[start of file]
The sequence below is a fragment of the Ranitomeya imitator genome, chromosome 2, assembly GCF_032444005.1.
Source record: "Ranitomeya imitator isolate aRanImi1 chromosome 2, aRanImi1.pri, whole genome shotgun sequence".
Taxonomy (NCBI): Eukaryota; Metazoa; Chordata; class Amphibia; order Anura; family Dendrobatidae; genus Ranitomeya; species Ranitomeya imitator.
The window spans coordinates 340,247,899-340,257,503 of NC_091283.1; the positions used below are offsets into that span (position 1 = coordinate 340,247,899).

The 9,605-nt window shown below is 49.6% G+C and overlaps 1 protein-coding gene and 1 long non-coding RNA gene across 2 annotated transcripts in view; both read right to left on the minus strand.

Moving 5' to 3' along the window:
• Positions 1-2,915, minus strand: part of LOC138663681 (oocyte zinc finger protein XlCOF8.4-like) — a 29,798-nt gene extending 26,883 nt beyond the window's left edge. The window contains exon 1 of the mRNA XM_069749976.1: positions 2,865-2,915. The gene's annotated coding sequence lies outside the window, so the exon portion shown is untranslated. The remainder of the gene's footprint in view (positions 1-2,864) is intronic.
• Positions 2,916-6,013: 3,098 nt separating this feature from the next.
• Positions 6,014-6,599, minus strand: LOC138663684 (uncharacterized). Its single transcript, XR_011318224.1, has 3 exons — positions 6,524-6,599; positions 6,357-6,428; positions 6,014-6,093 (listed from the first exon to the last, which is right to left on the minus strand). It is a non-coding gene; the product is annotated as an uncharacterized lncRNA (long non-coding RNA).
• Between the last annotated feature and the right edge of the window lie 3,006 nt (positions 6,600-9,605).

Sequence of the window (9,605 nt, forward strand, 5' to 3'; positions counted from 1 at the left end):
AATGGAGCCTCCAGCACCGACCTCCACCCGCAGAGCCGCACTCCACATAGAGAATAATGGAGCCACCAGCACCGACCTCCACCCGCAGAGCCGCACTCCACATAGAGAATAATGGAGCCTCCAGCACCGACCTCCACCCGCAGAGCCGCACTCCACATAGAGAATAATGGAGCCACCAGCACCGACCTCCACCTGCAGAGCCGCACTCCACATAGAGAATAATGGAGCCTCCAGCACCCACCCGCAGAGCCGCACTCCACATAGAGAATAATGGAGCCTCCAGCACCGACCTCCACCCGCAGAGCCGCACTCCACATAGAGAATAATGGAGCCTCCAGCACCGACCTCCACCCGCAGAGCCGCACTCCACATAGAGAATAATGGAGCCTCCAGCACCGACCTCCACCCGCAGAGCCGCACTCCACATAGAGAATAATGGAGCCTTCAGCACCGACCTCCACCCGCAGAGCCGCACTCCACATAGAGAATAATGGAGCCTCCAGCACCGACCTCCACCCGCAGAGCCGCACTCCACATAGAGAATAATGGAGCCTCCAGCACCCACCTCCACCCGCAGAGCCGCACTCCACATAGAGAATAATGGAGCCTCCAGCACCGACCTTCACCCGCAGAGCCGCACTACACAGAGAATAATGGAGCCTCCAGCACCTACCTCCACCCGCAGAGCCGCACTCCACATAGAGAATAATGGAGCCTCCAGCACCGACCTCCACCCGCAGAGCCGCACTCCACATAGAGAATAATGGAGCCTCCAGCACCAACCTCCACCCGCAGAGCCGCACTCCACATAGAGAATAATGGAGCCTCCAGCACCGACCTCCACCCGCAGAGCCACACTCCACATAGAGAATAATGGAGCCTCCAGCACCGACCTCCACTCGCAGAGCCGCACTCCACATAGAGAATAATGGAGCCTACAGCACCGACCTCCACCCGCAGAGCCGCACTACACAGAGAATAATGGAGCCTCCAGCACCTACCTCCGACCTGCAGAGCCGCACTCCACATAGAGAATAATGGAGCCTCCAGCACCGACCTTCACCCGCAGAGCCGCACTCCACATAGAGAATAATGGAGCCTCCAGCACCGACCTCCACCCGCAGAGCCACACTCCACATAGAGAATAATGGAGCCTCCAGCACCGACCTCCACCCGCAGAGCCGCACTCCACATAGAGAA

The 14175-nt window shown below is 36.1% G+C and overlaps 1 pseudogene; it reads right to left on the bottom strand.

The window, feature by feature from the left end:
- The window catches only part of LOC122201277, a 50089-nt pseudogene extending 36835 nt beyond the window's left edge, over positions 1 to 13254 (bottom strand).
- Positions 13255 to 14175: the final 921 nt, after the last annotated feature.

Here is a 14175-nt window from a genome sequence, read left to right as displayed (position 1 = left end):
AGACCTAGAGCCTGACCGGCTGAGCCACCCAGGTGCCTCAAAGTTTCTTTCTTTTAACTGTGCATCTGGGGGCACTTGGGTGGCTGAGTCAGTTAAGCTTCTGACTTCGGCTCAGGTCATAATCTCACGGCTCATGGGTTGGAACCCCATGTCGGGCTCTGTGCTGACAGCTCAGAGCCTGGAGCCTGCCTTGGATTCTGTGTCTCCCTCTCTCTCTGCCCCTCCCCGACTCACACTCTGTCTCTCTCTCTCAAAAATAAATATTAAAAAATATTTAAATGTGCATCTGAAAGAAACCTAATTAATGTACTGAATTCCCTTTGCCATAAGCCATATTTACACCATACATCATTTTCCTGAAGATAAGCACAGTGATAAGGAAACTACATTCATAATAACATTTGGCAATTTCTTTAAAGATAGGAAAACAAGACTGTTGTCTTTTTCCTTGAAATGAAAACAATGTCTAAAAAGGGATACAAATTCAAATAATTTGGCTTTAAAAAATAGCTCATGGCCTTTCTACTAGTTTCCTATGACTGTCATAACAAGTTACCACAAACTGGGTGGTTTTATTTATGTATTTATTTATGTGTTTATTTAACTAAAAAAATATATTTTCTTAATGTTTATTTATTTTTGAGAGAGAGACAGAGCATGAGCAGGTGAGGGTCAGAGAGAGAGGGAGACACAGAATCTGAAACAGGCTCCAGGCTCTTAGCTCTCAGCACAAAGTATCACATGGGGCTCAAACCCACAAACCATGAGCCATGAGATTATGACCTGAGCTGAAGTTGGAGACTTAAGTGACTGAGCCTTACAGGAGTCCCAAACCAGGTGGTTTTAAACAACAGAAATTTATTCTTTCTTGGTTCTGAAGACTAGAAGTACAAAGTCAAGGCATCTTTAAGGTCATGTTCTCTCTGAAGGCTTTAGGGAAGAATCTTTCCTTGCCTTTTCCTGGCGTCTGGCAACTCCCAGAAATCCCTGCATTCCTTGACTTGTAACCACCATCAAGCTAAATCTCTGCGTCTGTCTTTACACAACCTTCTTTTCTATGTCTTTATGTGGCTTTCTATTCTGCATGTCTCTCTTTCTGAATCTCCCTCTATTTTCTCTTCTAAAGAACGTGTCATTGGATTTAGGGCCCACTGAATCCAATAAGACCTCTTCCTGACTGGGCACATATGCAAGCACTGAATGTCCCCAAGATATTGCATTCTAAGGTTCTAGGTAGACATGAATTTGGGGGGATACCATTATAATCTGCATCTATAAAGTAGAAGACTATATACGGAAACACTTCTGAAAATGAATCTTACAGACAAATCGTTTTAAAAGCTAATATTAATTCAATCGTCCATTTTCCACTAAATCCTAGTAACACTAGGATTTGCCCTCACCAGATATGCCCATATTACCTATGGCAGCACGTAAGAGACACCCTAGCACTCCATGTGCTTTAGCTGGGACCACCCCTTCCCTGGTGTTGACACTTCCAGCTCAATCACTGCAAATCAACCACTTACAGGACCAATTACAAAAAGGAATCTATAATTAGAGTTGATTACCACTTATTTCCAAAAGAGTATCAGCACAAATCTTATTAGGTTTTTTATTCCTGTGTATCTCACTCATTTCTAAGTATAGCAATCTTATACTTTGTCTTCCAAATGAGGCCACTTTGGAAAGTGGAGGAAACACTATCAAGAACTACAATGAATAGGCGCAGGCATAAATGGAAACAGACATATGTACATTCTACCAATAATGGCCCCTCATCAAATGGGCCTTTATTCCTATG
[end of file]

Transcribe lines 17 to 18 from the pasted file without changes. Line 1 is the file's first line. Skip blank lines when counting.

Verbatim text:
Here is a 14175-nt window from a genome sequence, read left to right as displayed (position 1 = left end):
AGACCTAGAGCCTGACCGGCTGAGCCACCCAGGTGCCTCAAAGTTTCTTTCTTTTAACTGTGCATCTGGGGGCACTTGGGTGGCTGAGTCAGTTAAGCTTCTGACTTCGGCTCAGGTCATAATCTCACGGCTCATGGGTTGGAACCCCATGTCGGGCTCTGTGCTGACAGCTCAGAGCCTGGAGCCTGCCTTGGATTCTGTGTCTCCCTCTCTCTCTGCCCCTCCCCGACTCACACTCTGTCTCTCTCTCTCAAAAATAAATATTAAAAAATATTTAAATGTGCATCTGAAAGAAACCTAATTAATGTACTGAATTCCCTTTGCCATAAGCCATATTTACACCATACATCATTTTCCTGAAGATAAGCACAGTGATAAGGAAACTACATTCATAATAACATTTGGCAATTTCTTTAAAGATAGGAAAACAAGACTGTTGTCTTTTTCCTTGAAATGAAAACAATGTCTAAAAAGGGATACAAATTCAAATAATTTGGCTTTAAAAAATAGCTCATGGCCTTTCTACTAGTTTCCTATGACTGTCATAACAAGTTACCACAAACTGGGTGGTTTTATTTATGTATTTATTTATGTGTTTATTTAACTAAAAAAATATATTTTCTTAATGTTTATTTATTTTTGAGAGAGAGACAGAGCATGAGCAGGTGAGGGTCAGAGAGAGAGGGAGACACAGAATCTGAAACAGGCTCCAGGCTCTTAGCTCTCAGCACAAAGTATCACATGGGGCTCAAACCCACAAACCATGAGCCATGAGATTATGACCTGAGCTGAAGTTGGAGACTTAAGTGACTGAGCCTTACAGGAGTCCCAAACCAGGTGGTTTTAAACAACAGAAATTTATTCTTTCTTGGTTCTGAAGACTAGAAGTACAAAGTCAAGGCATCTTTAAGGTCATGTTCTCTCTGAAGGCTTTAGGGAAGAATCTTTCCTTGCCTTTTCCTGGCGTCTGGCAACTCCCAGAAATCCCTGCATTCCTTGACTTGTAACCACCATCAAGCTAAATCTCTGCGTCTGTCTTTACACAACCTTCTTTTCTATGTCTTTATGTGGCTTTCTATTCTGCATGTCTCTCTTTCTGAATCTCCCTCTATTTTCTCTTCTAAAGAACGTGTCATTGGATTTAGGGCCCACTGAATCCAATAAGACCTCTTCCTGACTGGGCACATATGCAAGCACTGAATGTCCCCAAGATATTGCATTCTAAGGTTCTAGGTAGACATGAATTTGGGGGGATACCATTATAATCTGCATCTATAAAGTAGAAGACTATATACGGAAACACTTCTGAAAATGAATCTTACAGACAAATCGTTTTAAAAGCTAATATTAATTCAATCGTCCATTTTCCACTAAATCCTAGTAACACTAGGATTTGCCCTCACCAGATATGCCCATATTACCTATGGCAGCACGTAAGAGACACCCTAGCACTCCATGTGCTTTAGCTGGGACCACCCCTTCCCTGGTGTTGACACTTCCAGCTCAATCACTGCAAATCAACCACTTACAGGACCAATTACAAAAAGGAATCTATAATTAGAGTTGATTACCACTTATTTCCAAAAGAGTATCAGCACAAATCTTATTAGGTTTTTTATTCCTGTGTATCTCACTCATTTCTAAGTATAGCAATCTTATACTTTGTCTTCCAAATGAGGCCACTTTGGAAAGTGGAGGAAACACTATCAAGAACTACAATGAATAGGCGCAGGCATAAATGGAAACAGACATATGTACATTCTACCAATAATGGCCCCTCATCAAATGGGCCTTTATTCCTATG